By Bart Magee, Ph.D.
Back in May 2020, during the early, dark days of the pandemic lockdown, I wrote that we might find threads of hope in recognizing how millions of people around the world came together to change their behavior, support each other and limit the spread of COVID-19. In the ensuing months, now years, we’ve often overlooked the various ways people responded to the pandemic by ingeniously adapting and demonstrating mighty resilience. I thought at the time and still believe today that by engaging similar, creative, collective action will lead us to ending the mental illness epidemic and overcoming our many social ills. At the same time, the other responses we’ve witnessed during the last few years warn of the hurdles ahead. Shaming and blaming ourselves and others, social withdrawal and dissociation, disconnection from our bodies, rabid disinformation, political dysfunction, ecological collapse, along with unchecked anxiety and confusion. Looking ahead to 2022, even as COVID becomes more “endemic”, disruptions, both those associated with the pandemic and the disparate ones (economic, social, environmental), no doubt will continue. How will we respond? Could 2022 be the year in which we redouble efforts to come together, combat our darker impulses, support creative resilience in each other, and find new paradigms of thinking and organizing ourselves socially? If so, what will it take? What does it take to get unstuck?
There are many paradoxes in the human experience. One that I find most compelling and relevant to this topic is the reality that, on the one hand, human beings are infinitely creative. We always have been. There are virtually no problems too great for us to address. Whether it’s a personal challenge (climbing the Half Dome without ropes), a group effort (the first expeditions to the North Pole and the moon) or pursuing a social good (invention of antibiotics and vaccines) humans are remarkable in their ability to work together to overcome challenges. At the same time, we are truly masterful at getting stuck in negative patterns of thinking, relating and behaving. As much as we are Houdini-like in our ability to find our way out of mazes, we are also gurus of stuck-ness. So often, we seem compelled to act against our own and others’ best interests. Lying and cheating, substance abuse, toxic relationships, unhealthy habits, racism and bigotry, violence, stealing…The list is very long.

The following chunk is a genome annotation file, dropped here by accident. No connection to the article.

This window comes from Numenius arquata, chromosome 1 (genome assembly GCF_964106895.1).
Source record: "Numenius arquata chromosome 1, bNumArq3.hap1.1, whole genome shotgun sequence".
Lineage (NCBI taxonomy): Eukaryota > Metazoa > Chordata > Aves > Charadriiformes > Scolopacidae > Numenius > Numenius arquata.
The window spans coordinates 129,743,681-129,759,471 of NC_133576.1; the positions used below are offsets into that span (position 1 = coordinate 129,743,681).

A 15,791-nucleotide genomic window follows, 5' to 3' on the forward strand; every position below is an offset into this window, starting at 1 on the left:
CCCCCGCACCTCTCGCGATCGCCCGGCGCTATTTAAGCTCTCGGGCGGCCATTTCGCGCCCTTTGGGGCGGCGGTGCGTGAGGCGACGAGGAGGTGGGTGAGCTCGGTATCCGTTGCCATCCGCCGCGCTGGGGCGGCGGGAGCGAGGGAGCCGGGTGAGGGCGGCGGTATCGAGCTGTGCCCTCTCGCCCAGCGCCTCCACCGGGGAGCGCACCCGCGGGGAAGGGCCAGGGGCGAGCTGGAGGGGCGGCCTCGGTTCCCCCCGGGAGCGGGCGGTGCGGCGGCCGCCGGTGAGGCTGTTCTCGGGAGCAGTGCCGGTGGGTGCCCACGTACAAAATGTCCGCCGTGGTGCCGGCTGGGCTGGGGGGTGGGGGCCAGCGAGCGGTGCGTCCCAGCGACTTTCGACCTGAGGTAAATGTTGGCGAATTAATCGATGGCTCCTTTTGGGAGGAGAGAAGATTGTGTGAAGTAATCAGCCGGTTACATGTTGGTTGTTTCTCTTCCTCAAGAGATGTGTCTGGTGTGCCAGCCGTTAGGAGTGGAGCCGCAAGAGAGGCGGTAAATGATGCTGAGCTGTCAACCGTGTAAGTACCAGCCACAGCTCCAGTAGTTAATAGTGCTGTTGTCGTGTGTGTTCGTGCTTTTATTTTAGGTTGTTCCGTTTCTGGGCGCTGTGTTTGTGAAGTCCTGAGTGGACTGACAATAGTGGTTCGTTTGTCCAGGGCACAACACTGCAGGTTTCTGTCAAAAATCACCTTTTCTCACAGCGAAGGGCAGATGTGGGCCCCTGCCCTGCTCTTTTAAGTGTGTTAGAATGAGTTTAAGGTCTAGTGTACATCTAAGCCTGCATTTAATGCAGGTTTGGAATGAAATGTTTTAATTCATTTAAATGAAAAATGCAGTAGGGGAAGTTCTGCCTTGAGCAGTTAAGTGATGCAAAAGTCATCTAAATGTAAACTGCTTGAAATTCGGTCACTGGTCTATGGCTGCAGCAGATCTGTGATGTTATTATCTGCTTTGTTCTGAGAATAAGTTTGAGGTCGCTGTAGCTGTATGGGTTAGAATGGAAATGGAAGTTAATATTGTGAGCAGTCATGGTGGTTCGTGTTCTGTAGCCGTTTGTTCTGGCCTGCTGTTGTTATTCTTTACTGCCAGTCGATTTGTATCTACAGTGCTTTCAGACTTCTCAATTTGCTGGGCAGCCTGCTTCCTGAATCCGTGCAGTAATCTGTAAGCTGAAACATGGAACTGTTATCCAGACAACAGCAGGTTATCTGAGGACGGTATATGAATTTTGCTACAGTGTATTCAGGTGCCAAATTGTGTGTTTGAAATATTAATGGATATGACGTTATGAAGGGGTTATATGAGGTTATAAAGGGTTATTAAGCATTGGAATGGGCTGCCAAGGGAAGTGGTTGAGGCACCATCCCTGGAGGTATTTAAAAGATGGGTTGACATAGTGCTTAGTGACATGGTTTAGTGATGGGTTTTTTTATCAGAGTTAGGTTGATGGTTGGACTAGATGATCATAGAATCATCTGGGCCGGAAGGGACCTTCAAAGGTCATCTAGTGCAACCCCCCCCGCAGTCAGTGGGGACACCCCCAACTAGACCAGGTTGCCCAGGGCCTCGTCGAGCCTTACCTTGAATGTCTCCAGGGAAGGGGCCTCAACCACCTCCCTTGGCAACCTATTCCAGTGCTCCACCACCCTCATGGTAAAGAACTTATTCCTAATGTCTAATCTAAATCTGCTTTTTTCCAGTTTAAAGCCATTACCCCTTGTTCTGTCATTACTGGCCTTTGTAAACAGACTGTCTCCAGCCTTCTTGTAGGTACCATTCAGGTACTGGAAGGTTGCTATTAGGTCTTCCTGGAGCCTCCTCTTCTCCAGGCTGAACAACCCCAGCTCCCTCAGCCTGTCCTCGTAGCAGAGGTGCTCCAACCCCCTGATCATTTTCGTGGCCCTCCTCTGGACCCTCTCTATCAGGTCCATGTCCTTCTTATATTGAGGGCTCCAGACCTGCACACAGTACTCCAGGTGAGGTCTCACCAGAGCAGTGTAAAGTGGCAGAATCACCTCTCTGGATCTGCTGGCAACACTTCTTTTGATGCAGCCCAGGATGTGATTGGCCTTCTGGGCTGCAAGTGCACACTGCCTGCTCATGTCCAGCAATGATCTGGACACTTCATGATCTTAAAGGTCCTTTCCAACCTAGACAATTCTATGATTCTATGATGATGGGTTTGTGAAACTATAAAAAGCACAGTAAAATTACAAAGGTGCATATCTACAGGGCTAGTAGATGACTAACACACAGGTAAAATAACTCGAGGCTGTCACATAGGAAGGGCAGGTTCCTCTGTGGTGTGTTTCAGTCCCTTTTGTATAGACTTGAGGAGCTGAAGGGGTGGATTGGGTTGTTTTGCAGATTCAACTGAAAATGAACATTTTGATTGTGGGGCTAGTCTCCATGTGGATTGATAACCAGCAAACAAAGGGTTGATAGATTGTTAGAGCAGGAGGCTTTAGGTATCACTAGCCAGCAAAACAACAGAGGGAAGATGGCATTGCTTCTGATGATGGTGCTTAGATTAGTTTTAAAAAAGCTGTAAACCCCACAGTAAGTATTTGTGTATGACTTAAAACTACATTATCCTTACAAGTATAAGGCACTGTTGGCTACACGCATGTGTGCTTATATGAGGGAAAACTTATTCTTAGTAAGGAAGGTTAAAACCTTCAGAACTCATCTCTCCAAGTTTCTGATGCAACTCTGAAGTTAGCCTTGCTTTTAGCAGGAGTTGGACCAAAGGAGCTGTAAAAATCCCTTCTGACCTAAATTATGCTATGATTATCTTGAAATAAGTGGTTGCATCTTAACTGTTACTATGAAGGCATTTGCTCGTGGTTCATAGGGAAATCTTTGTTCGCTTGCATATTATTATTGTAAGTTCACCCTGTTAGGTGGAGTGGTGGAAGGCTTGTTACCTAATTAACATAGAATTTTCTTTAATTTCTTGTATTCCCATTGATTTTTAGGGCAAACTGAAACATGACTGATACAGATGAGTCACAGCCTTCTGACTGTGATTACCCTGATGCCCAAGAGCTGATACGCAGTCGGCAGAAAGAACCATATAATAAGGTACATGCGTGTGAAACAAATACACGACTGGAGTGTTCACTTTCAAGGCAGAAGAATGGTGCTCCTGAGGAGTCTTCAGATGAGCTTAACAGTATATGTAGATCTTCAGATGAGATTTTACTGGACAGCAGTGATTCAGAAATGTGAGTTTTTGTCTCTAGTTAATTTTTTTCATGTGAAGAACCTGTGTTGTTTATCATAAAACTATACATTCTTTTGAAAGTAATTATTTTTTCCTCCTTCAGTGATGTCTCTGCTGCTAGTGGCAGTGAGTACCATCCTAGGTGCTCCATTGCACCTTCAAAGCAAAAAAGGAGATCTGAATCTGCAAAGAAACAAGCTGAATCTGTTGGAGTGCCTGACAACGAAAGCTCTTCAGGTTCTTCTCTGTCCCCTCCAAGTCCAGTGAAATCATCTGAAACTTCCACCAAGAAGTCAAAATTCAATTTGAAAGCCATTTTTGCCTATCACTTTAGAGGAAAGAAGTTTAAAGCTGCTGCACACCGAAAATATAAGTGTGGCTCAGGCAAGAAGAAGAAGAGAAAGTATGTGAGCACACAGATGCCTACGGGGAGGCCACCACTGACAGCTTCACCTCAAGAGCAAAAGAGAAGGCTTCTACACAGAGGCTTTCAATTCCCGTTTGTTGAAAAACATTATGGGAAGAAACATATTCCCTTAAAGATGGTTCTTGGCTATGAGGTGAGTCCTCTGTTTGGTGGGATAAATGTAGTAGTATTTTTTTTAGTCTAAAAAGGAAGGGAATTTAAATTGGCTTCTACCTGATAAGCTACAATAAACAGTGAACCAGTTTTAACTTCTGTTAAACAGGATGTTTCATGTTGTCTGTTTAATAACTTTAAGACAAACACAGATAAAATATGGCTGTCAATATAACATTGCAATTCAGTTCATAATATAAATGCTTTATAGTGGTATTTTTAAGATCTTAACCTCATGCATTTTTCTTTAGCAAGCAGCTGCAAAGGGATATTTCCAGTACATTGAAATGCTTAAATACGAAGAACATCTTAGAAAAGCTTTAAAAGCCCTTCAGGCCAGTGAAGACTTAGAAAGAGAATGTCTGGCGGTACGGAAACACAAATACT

There are many theories that explain this paradox, from our brain’s reward system, to theories of psychological defenses, and social theories of dominance and submission. It’s complicated; we’re complicated. Getting unstuck is not easy—we certainly know that as mental health therapists— whether working with individuals, groups, organizations, and whole communities, we know it takes serious, sustained efforts. We also know about the principles and the tools that work. Let’s review three big ones.
Connection and meaningful engagement
It’s well documented that meaningful social ties are vital to our mental and physical health. Developing and maintaining our social connections is the single most important thing we can do to ensure a longer, healthier, more meaningful lives. We know this from parenting— human development happens through relationships. We also see it first-hand in therapy. Not only does disconnection from others and society exacerbate anxiety, depression, substance abuse and problems in self-care, the connection to the therapist is the primary factor in facilitating positive change. The same is true for groups and organizations. All the hallmarks of a healthy, dynamic organizational culture (mutual acceptance, equity, appreciation of diversity, open and honest communication, collective pride and connection to values, etc) involve social connection. For solving any kind of problem, two (plus) heads are truly better than one.
Anxiety and risk management